Not only was their appetite for risk low, everything was off: location, strategy, logo, pricing. They were serving in PVC cups, not the iconic glass bottle the brand had once been known for. The duo went back to the drawing board. In 2015, they were ready, this time choosing to open an outlet in south Delhi’s upscale Select CityWalk mall. 

“We first started small because I wasn’t sure about myself, the concept or anything. We did it in a place (Pitampura) which had minimal rent, so if we failed, we wouldn’t suffer much loss. When it failed, it taught us to think about serving in glass bottles, the price, the flavours. When we decided on Select CityWalk, we were obviously nervous because the rent was high and I would lose more money. And losing money is never fun,” he says. The family pitched in with the funds. 

 In 2018, they decided to go beyond the 19 milkshake flavours on offer and introduce sundaes and ice cream. Last year, four kinds of smoothies entered the menu. They are now experimenting with savoury snacks, like fries and wraps, in some cities. 

The decision to bring back the glass bottle—with customised sticker designs for every region—that had been synonymous with the brand in the initial days proved to be a wise one, setting them apart from others and ensuring brand recall when the bottles were re-purposed in homes. Dalmia recalls a customer even had a photograph taken with one next to the Eiffel Tower in Paris. 

The strategy worked. By March 2016, Keventers had opened four more outlets in Delhi malls. This was about the time they roped in Sohrab Sitaram, a restaurateur. “At that point, we needed expertise in operations,” says Dalmia. 

 He now felt the time was ripe to expand via the franchise model. The inspiration came from his hair stylist at the time, Jawed Habib, who had done just that with his business. They advertised in Delhi and got an overwhelming response. “Aman had given his number to contact, and it got too much to handle. We received 300-odd requests,” says Dalmia. 

They were not too choosy to begin with: They were open to any franchisee and location. Over time, though, disillusionment set in as they found several master franchisees weren’t adhering to quality controls; they even took one to court. They began training franchise owners on supply chain, quality control, marketing, hiring. “Although there is no monetary loss when a franchise store closes, there is value loss. So, over time, we have become a lot pickier with our locations,” says Dalmia.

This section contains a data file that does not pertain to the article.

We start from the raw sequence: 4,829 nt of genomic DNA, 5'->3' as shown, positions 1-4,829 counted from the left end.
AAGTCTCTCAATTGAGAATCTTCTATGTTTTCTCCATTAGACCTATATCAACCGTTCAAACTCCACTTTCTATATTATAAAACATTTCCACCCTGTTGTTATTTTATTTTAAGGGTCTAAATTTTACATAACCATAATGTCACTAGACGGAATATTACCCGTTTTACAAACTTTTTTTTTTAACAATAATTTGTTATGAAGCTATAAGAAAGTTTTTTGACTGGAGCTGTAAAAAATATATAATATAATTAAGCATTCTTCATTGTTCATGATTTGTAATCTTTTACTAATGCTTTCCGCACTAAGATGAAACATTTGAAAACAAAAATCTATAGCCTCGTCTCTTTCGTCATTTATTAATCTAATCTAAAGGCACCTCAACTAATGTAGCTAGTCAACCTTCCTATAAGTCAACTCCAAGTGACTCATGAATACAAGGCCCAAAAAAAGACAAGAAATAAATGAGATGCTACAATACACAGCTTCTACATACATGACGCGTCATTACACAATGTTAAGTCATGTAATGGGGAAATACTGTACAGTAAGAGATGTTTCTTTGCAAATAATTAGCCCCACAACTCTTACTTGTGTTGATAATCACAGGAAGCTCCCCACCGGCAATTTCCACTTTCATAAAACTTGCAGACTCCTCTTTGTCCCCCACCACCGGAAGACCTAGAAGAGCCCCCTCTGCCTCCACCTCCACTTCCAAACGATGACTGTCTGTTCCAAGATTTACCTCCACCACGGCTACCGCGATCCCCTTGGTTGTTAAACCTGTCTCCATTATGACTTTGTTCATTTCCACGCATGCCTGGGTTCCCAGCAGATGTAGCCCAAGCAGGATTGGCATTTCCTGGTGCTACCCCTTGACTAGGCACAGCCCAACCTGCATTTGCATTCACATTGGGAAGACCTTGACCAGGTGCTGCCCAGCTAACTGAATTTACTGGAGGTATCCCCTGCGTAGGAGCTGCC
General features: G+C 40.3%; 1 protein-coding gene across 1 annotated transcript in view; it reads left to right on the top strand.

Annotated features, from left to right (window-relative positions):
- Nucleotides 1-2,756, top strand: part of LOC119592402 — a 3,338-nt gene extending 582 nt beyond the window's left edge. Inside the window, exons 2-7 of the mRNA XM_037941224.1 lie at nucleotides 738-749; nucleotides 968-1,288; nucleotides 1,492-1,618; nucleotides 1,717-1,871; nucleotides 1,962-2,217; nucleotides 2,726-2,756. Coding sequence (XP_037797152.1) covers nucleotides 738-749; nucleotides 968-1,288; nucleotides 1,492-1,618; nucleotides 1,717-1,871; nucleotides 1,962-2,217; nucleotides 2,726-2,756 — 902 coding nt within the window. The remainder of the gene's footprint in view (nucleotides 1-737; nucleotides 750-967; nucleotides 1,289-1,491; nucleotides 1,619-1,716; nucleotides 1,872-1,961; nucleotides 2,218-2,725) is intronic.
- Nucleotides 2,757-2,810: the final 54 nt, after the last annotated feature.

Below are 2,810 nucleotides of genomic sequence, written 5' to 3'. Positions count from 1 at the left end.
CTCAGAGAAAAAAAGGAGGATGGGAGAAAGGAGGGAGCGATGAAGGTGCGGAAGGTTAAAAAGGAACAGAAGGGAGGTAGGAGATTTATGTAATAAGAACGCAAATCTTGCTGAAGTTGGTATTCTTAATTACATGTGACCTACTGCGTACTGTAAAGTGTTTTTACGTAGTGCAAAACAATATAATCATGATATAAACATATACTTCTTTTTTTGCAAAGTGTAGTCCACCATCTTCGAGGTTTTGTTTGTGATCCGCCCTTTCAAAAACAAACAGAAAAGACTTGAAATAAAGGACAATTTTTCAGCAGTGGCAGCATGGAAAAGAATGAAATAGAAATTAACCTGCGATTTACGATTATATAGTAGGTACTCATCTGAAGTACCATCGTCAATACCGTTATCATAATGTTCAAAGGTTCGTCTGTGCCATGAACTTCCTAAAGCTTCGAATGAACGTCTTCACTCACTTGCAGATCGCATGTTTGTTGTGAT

Today, 55% of the outlets are company-owned, against 10% in the 2016-18 phase. The company-owned outlets, he believes, act as a benchmark. 

Keventers, which has a presence in Dubai, Sharjah, Oman, Nepal and Kenya, is planning another 40 franchise stores in the next six months across India and the Middle East. 

Clearly, the sector is on a growth path, though exact figures on the milkshake market are hard to find. One assessment by market research company IMARC says it is set to grow at a CAGR (compound annual growth rate) of 25.3% between 2021-26. 

The pandemic has seen the company open up to cross-sector collaboration too. Its first move is a partnership with an omni-channel pet care brand, Zigly, in September. Keventers will handle the café in Zigly’s 8,000 sq. ft new experiential pet care centre in Delhi, where it will serve not just pet owners but also pets. “It’s the first time we are doing this, making treats for dogs and cats. But the pet industry is booming, and we wanted to cash in on it,” says Dalmia, who keeps a cat as a pet.